May 5, 2017

Minnesota Legislature – Weekly Recap

House and Senate majorities did as Governor Mark Dayton requested earlier this week in agreeing to compromise language on all of their budget bills. The Governor had stated last week that he would not begin negotiations with the legislature until they could come to the table with one bill, unlike in the past where there were three sides negotiating. House and Senate committee chairs and leadership met all weekend working their way to the bills that were amended in conference committees on Monday and Tuesday this week.

Governor Dayton, House Speaker Kurt Daudt (R-Crown), and Senate Majority Leader Paul Gazelka (R-Nisswa) met on Wednesday to discuss how they wanted to proceed with negotiations and they determined they would begin with Higher Education and Agriculture Finance, as those may be simpler to find agreement. The discussions on those two bills began on Thursday afternoon. The Governor and DFL leaders have expressed their displeasure with the amount of policy items within the budget bills and they would like to limit the number of those provisions in the final bills.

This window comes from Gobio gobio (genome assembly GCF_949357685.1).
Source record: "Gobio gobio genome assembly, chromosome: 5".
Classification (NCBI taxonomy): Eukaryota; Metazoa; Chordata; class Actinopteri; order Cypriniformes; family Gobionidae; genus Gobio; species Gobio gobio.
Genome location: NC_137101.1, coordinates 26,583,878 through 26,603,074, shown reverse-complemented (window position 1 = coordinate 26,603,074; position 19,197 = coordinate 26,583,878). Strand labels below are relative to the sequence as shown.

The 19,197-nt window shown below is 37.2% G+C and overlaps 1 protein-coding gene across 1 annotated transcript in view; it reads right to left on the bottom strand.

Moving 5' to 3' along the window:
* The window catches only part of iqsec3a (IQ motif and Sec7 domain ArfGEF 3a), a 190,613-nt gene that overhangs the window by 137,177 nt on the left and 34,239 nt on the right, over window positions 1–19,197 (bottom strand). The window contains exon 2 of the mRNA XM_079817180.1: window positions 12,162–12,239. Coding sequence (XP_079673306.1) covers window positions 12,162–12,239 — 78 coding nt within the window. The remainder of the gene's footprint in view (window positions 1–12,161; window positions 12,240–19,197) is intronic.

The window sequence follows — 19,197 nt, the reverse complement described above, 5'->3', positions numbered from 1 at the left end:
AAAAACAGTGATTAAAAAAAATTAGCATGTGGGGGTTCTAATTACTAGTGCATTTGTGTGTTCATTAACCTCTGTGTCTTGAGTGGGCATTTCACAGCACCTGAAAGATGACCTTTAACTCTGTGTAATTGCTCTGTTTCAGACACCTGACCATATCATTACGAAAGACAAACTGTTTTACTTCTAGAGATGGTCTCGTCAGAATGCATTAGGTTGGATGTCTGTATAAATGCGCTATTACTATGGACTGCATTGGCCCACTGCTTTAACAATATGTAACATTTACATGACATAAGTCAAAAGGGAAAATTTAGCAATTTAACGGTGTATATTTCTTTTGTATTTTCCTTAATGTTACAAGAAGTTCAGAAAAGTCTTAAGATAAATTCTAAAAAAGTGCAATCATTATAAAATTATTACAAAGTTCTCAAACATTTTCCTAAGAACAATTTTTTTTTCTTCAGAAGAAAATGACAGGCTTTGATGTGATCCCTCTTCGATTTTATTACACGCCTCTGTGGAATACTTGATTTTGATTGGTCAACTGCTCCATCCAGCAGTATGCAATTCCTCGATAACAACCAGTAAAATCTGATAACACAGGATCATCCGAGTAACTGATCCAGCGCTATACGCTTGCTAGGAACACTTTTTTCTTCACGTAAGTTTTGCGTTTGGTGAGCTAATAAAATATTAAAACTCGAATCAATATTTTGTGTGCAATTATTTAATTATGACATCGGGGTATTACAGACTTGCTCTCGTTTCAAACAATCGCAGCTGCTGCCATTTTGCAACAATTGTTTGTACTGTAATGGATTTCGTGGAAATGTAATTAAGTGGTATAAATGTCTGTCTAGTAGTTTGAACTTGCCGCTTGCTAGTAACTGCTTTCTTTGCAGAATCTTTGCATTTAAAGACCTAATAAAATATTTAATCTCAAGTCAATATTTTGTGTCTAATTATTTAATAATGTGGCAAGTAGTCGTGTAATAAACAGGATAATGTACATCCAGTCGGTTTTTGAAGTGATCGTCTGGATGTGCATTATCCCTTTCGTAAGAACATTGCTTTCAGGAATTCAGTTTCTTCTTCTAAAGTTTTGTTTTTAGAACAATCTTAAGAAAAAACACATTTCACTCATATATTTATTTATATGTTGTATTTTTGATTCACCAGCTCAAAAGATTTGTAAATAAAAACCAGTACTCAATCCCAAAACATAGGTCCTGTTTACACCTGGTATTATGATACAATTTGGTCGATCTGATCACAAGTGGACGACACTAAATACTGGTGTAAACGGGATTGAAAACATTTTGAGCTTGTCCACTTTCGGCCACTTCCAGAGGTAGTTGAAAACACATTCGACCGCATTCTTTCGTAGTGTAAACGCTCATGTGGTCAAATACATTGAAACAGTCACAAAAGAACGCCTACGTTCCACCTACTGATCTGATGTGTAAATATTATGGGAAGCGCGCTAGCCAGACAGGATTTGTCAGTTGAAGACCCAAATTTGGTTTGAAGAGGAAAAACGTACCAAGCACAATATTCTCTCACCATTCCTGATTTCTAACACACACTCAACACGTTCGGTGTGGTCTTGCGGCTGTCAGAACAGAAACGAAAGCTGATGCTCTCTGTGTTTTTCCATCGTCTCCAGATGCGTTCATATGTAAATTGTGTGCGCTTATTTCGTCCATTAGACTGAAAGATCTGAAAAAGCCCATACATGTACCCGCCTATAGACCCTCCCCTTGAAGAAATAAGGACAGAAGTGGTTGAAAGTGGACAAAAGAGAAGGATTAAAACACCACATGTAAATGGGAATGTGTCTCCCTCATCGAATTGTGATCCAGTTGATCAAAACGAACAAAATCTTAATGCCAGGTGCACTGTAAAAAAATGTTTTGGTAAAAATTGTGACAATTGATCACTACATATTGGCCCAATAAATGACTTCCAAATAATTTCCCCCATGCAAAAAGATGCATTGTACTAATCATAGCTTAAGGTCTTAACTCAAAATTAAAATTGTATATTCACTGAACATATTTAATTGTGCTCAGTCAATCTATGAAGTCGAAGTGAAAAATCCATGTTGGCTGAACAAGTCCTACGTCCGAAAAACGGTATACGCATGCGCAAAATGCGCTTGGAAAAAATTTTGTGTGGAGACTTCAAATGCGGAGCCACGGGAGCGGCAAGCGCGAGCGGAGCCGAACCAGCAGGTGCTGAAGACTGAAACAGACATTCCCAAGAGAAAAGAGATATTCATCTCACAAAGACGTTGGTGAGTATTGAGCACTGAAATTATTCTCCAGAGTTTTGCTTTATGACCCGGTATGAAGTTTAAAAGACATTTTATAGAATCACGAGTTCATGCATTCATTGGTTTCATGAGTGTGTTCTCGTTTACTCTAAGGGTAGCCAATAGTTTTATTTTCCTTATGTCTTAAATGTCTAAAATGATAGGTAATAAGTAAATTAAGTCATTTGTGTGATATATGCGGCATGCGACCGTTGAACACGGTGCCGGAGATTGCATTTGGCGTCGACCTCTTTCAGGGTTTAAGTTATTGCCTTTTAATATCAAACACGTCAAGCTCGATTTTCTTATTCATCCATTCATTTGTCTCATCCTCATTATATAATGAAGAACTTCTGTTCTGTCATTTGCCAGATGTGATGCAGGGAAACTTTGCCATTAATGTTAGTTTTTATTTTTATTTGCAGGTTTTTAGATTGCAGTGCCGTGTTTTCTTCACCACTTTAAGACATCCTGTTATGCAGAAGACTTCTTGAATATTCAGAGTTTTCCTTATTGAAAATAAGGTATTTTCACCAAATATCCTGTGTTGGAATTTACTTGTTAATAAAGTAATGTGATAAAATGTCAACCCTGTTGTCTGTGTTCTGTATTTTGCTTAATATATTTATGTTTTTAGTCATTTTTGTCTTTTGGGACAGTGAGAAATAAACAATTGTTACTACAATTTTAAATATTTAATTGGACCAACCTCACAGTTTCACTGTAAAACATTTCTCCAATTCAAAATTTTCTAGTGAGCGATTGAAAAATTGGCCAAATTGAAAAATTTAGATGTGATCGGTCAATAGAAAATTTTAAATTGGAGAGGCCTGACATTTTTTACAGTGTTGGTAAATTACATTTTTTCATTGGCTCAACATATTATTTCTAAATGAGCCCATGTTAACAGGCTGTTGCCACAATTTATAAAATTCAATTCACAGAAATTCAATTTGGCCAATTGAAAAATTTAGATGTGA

Due to the House and Senate setting committee deadlines much earlier than in the past, they have ample time to finish their work if an agreement can be reached. Session must adjourn by May 22.

Click here for a Session Daily article on Wednesday’s meeting.

House Capital Investment Committee Approves $600 Million Bonding Bill

On Wednesday evening, the House Capital Investment Committee presented, amended, debated and then passed a $600 million bonding bill. With no bonding bill last session, many were hoping for a larger bonding bill this year. Traditionally, the first year of the biennium is focused on the budget with a possible small bonding bill and the second year is focused on a larger bonding bill. The $600 million bonding bill the House unveiled is larger than in previous budget years, but due to the absence of a bill last year, additional funds were granted. However, this is only the House’s version. Governor Mark Dayton unveiled a significantly larger $1.5 billion proposal in January.

By law, capital investment bills need a supermajority approval, 81 votes in the House, to be enacted. Republicans hold a 77-57 majority, meaning they would need to secure four votes from the minority to pass a bill.

Of the $600 million proposed House bonding bill, 81% of the bill is for infrastructure, including $240.2 million for transportation work, $139.8 million for water-related projects and $106 million for facilities preservation.